Left Behind

Fiction & Short Stories / Thursday, June 1st, 2017

He arrived alone on a sunless humid Thursday afternoon. The three-day journey left his body sore and his romantic notion of cross-country train travel slightly diluted, in large part because she hesitated in introducing herself sooner. And life (like trains) doesn’t wait for anyone.

There was no one to greet him when he got off, and while everyone was looking forward to the eager hugs and long-awaited kisses of loved ones, he looked back at the train that brought him to this point. The engine’s roar was no more than a weary purr now. The train cars were empty and lifeless, the last of its souls having descended onto the platform. And the heat emanating from the steel beast’s underbelly made it all seem like a wavy dream. Not seeing her anywhere confirmed this feeling.

He picked up his belongings – a simple tan rucksack resting against a corroded column behind him and a worn black canvas duffle bag he was straddling between his legs – and continued off the crowded platform towards the station coffee shop to quench his thirst on this sultry afternoon while taking in the scenes around him and perhaps even borrowing some happiness from his fellow travelers. The beer was cheap, local and ice-cold. He nearly finished it with one long gulp, leaving just a sip’s worth behind to keep the waiter from harassing him. As he lowered the tall wet glass, he slowly opened his eyes and wiped the sumptuous foam resting on his upper lip.  It was then that he caught a glimpse of her in the embrace of an unassuming man. He felt nothing at first…neither happiness, nor jealousy, nor regret; but soon after became curious to know exactly who this man was to her. So he began to observe the subtle details of their interaction with the detached eye of an anthropologist…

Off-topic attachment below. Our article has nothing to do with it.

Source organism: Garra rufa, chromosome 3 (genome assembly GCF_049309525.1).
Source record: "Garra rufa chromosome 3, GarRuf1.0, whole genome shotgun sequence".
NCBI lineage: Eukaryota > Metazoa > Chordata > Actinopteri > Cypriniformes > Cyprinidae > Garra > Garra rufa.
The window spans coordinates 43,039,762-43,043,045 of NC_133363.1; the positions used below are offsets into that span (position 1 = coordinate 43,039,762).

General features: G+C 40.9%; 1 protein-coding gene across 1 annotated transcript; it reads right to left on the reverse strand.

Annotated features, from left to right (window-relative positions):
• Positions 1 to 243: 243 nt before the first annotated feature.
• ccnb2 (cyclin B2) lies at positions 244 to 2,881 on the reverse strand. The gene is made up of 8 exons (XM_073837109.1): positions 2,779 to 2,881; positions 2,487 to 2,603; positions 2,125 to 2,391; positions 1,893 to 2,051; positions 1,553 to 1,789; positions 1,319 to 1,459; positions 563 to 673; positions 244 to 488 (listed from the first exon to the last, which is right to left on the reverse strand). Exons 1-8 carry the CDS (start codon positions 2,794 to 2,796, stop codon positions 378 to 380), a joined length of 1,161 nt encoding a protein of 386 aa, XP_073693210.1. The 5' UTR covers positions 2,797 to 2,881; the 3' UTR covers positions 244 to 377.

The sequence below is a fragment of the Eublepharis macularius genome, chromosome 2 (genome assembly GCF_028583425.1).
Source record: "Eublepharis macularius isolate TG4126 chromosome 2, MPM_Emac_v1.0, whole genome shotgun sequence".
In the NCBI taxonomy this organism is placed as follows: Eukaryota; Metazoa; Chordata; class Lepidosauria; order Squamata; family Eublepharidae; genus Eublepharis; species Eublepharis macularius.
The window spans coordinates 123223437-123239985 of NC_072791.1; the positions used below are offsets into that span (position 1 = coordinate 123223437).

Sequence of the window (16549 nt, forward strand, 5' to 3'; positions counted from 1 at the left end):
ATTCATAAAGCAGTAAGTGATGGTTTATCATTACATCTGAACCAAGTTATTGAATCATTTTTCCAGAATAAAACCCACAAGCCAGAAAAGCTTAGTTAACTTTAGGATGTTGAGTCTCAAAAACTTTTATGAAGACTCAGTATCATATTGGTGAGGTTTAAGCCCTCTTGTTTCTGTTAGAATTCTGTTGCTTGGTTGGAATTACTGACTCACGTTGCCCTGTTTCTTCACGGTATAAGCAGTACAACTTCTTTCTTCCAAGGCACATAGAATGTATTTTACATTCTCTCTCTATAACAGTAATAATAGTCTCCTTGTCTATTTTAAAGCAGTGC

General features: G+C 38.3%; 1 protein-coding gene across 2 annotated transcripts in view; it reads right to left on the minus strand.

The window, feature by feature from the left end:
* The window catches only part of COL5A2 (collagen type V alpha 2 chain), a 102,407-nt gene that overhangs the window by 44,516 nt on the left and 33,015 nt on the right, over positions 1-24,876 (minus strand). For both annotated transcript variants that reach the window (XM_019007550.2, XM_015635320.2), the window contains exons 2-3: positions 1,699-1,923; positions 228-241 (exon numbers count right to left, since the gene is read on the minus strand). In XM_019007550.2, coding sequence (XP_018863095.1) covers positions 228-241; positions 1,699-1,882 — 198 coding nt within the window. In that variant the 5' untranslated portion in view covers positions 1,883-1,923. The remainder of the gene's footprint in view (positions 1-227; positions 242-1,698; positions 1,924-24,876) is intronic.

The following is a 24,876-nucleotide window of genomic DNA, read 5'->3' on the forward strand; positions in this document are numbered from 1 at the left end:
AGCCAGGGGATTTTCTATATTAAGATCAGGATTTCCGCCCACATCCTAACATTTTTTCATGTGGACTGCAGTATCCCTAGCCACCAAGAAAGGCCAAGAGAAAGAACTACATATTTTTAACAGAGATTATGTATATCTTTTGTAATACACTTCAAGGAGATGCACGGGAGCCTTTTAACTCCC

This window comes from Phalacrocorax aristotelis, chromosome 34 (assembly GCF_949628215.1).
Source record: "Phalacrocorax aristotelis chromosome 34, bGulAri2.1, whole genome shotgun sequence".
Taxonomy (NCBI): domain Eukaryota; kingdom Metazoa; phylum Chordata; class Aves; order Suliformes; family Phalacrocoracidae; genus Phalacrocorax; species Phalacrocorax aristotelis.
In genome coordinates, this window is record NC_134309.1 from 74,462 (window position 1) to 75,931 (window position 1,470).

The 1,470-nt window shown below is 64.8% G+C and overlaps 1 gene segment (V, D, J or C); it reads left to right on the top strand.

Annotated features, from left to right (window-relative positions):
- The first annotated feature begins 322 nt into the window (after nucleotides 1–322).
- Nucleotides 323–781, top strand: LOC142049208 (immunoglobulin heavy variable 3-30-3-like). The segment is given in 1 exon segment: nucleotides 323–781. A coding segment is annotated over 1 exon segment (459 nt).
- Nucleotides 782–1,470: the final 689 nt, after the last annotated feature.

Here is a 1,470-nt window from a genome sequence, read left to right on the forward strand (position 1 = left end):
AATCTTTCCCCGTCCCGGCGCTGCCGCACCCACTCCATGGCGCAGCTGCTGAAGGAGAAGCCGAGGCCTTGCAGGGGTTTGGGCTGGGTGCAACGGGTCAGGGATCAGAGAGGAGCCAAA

Their embrace was long and heartfelt, but the lack of a subsequent kiss instantly eliminated the possibility of him being her lover. Moments later, following a pause during which the man took one step back and examined her from her heels to her black bangs with an approving smile on his clearly smitten face (his hands never once letting go of her arms), they hugged again, this time a bit shorter than the first, and lacking in moxie. The second embrace wasn’t initiated by her, yet she obliged insipidly.  She was also the first to pull away, awkwardly yet decidedly, the same way a child would from the smothering embrace of a smelly uncle. It was becoming apparent that they were nothing more than old friends and that the time apart had affected each of them differently. This pleased him for two reasons: it suddenly made the wavy dream an increasingly concrete reality and further proved a long-held belief that men and women could never be just friends.

The observer took his last sip of beer and casually walked over to the old friends: “It was a delight meeting you, Allyson. I hope our paths cross again.” And with that, he handed her a piece of paper, robbing her companion of his smile and reinvigorating hers.


Left Behind | Christopher Troy ©




Criticism is an act of love. Share your thoughts with me below.

6 thoughts on “Left Behind

  1. How to like something that leaves you disturbed? But it’s a masterfully written flash story. You know you’re on to something when your writing stirs emotions, whatever kind.

Leave a Comment